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Nearly 3.2 million laid-off workers applied for unemployment benefits last week as the business shutdowns caused by the viral outbreak deepened the worst U.S. economic catastrophe in decades.
Roughly 33.5 million people have now filed for jobless aid in the seven weeks since the coronavirus began forcing millions of companies to close their doors and slash their workforces. That is the equivalent of 1 in 5 Americans who had been employed back in February, when the unemployment rate had reached a 50-year low of just 3.5 percent.
The Labor Department's report Thursday suggests that layoffs, while still breathtakingly high, are steadily declining, after sharp spikes in late March and early April. Initial claims for unemployment aid have now fallen for five straight weeks, from a peak of nearly 6.9 million during the week that ended March 28.
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Applications for jobless aid rose in just six states last week, including Maine, New Jersey and Oklahoma, and declined in the 44 others.
The report showed that 22.7 million people are now receiving unemployment aid — a rough measure of job losses since the shutdowns began. That figure lags a week behind the figures for first-time unemployment applications. And not everyone who applies for jobless aid is approved. The number of laid-off workers receiving aid is now equal to 15.5 percent of the workforce that is eligible for unemployment benefits.
Those figures are a rough proxy for the job losses and for the unemployment rate that will be released Friday, which will likely be the worst since modern record-keeping began after World War II. The unemployment rate is forecast to reach 16 percent, the highest rate since the Great Depression, and economists estimate that 21 million jobs were lost last month. If so, it would mean that nearly all the job growth in the 11 years since the Great Recession ended has vanished in a single month.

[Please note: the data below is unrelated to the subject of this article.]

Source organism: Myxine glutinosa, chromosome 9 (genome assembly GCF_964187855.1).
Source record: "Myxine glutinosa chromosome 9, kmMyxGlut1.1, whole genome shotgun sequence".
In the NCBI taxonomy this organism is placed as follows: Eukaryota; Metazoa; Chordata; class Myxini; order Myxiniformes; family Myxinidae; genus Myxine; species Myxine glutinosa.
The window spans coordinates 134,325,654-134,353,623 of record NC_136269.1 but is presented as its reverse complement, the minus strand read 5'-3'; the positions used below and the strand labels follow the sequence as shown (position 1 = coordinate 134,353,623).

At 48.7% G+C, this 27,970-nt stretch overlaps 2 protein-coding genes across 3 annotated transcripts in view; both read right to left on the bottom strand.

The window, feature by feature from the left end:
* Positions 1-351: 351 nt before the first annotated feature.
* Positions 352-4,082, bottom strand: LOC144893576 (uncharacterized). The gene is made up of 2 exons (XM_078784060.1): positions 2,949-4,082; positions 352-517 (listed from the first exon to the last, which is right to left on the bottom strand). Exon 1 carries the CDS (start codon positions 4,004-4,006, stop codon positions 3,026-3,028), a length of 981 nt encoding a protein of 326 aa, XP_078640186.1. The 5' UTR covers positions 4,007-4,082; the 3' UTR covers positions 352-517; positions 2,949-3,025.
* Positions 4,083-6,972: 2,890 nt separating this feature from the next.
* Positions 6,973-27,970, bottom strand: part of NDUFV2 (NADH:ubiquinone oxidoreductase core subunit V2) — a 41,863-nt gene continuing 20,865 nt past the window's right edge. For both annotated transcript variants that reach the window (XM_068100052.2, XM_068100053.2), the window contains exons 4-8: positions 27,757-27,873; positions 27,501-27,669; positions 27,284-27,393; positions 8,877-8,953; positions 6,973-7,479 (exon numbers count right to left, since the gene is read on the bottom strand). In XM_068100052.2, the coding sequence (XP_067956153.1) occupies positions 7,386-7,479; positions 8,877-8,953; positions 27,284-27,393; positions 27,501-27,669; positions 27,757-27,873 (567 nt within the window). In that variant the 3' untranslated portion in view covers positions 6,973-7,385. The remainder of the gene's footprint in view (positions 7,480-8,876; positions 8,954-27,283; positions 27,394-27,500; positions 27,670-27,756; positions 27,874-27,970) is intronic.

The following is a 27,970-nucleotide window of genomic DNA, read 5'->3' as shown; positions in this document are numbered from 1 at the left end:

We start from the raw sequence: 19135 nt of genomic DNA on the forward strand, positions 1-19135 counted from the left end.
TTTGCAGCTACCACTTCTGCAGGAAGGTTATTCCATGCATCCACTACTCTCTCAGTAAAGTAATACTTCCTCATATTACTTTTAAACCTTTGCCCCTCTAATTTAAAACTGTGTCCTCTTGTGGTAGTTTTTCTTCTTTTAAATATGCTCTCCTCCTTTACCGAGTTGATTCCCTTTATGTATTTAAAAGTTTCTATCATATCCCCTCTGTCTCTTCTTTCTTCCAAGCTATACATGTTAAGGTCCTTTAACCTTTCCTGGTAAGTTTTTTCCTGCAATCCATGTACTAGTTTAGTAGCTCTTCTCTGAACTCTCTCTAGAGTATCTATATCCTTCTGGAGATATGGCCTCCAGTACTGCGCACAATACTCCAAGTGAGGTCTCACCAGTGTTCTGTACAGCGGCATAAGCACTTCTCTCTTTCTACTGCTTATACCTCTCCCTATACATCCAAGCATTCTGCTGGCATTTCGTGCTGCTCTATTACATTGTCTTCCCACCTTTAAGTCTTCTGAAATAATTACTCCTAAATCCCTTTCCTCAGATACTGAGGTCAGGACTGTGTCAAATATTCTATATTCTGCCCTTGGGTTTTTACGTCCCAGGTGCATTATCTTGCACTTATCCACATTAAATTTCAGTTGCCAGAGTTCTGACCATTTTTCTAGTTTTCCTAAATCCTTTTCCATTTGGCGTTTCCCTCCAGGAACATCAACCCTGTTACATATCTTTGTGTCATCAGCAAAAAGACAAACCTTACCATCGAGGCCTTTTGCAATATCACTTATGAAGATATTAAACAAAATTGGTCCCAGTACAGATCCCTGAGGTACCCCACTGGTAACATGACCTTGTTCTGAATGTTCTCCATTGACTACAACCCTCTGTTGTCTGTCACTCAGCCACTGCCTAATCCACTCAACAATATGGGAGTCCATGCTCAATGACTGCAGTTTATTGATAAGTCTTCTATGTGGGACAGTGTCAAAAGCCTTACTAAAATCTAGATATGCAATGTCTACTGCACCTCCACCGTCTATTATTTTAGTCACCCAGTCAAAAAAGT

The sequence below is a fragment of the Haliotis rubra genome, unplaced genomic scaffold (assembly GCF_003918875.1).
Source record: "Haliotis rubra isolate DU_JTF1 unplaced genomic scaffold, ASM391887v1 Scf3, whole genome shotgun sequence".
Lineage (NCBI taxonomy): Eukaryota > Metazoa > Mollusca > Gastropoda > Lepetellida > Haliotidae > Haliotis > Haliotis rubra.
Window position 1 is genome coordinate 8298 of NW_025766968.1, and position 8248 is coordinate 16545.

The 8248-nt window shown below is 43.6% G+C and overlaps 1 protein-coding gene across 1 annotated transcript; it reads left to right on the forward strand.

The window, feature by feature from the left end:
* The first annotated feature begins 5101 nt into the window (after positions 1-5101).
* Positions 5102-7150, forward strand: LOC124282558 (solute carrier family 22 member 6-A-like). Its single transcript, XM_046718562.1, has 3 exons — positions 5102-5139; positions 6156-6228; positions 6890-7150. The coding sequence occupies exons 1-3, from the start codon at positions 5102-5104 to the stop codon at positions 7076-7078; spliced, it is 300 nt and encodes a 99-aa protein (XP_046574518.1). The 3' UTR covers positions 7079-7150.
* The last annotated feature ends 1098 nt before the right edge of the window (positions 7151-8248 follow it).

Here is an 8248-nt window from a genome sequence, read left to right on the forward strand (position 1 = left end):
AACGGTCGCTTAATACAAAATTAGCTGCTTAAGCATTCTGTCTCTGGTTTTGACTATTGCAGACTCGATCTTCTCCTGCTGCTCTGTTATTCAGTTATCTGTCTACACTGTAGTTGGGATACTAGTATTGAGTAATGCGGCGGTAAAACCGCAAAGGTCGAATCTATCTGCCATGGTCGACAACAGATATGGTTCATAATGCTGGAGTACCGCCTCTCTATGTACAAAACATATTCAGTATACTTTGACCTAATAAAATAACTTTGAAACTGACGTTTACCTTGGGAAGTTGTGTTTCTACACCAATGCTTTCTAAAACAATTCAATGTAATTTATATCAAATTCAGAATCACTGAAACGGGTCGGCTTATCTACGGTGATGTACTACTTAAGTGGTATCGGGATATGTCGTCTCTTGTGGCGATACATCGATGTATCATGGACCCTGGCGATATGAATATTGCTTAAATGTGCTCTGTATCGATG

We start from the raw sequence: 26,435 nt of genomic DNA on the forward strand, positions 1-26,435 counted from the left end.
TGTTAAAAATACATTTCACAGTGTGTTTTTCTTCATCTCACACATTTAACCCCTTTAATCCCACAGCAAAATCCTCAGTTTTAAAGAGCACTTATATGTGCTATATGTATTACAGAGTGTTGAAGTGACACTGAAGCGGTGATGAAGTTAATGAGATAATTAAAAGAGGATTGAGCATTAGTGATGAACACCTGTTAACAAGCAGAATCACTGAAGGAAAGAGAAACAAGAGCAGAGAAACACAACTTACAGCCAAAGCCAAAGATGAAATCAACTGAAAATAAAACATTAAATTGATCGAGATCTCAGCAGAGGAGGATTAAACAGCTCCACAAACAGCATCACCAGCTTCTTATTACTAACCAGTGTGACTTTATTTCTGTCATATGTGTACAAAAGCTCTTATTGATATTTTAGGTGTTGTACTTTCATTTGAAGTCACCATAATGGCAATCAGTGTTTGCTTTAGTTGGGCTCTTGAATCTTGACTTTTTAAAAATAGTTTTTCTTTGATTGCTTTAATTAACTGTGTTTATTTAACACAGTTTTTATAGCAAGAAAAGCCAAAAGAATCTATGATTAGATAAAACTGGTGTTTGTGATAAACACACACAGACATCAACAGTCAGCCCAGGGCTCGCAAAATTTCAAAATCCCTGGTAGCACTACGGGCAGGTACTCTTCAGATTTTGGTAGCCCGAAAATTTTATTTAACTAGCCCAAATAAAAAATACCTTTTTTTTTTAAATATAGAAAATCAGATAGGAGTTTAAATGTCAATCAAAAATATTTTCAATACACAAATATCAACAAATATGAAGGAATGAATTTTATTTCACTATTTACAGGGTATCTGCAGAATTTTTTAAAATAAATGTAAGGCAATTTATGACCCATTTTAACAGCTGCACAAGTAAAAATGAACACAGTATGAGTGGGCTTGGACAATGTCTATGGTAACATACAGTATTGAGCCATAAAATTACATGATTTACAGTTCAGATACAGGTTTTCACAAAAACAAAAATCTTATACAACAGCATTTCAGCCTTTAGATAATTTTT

Many people face difficulty applying for benefits
Even those stunning figures won't fully capture the magnitude of the damage the coronavirus has inflicted on the job market. Many people who are still employed have had their hours reduced. Others have suffered pay cuts. Some who lost jobs in April and didn't look for a new one in light of their bleak prospects won't even be counted as unemployed. A broader measure — the proportion of adults with jobs — could hit a record low.
The official figures for jobless claims may also be undercounting layoffs. Surveys by academic economists and think tanks suggest that as many as 12 million workers who were laid off by mid-April did not file for unemployment benefits by then, either because they couldn't navigate their state's overwhelmed systems or they felt too discouraged to try.
As the economy slides further into what looks like a severe recession, economists are projecting that the gross domestic product — the broadest gauge of economic growth — is contracting in the current April–June quarter by a shocking 40 percent annual rate. As it does, more layoffs appear to be spreading beyond frontline industries like restaurants, hotels and retail stores.
GE Aviation, for example, has said it is cutting up to 13,000 jobs. Uber will shed 3,700 positions. MGM Resorts International has announced that the furloughs of more than 60,000 employees could turn into layoffs.
But the job cuts have hammered workers at restaurants, hotels and retail firms particularly hard. According to the payroll processor ADP, about half the total jobs in the hotel and restaurant industry — 8.6 million — disappeared in April, based on data from its corporate clients. A category that includes retail and shipping shed 3.4 million workers.
As businesses across the country have shut down and laid off tens of millions, the economy has sunk into a near paralysis. Even as some businesses are beginning to reopen in certain states, factories, hotels, restaurants, resorts, sporting venues, movie theaters and many small businesses are still largely shuttered. Home sales are falling. Consumer confidence and spending are sinking.
How unemployment is measured
The difference between the 30 million–plus unemployment claims that have been filed in the past several weeks and the expected April job loss of slightly more than 20 million reflects differences in how the figures are compiled.
The government calculates job losses by surveying businesses and households. It's a net figure that also counts the hiring that some companies, like Amazon and many grocery stores, have done. By contrast, the total jobless claims are a cumulative figure; they include applications for unemployment aid that began in mid-March.
In addition, the government conducts its surveys for the monthly jobs report in the middle of each month. So layoffs from the final two weeks of April won't show up in Friday's jobs report. They will instead be included in the May jobs report, to be released in early June.
After problems with state computer systems had slowed the distribution of federal benefits for many laid-off workers, all 50 states are now paying the $600 extra weekly benefit that the federal government included in a relief package enacted in late March. That represents a significant help to millions of laid-off workers, many of whom still remain anxious and uncertain.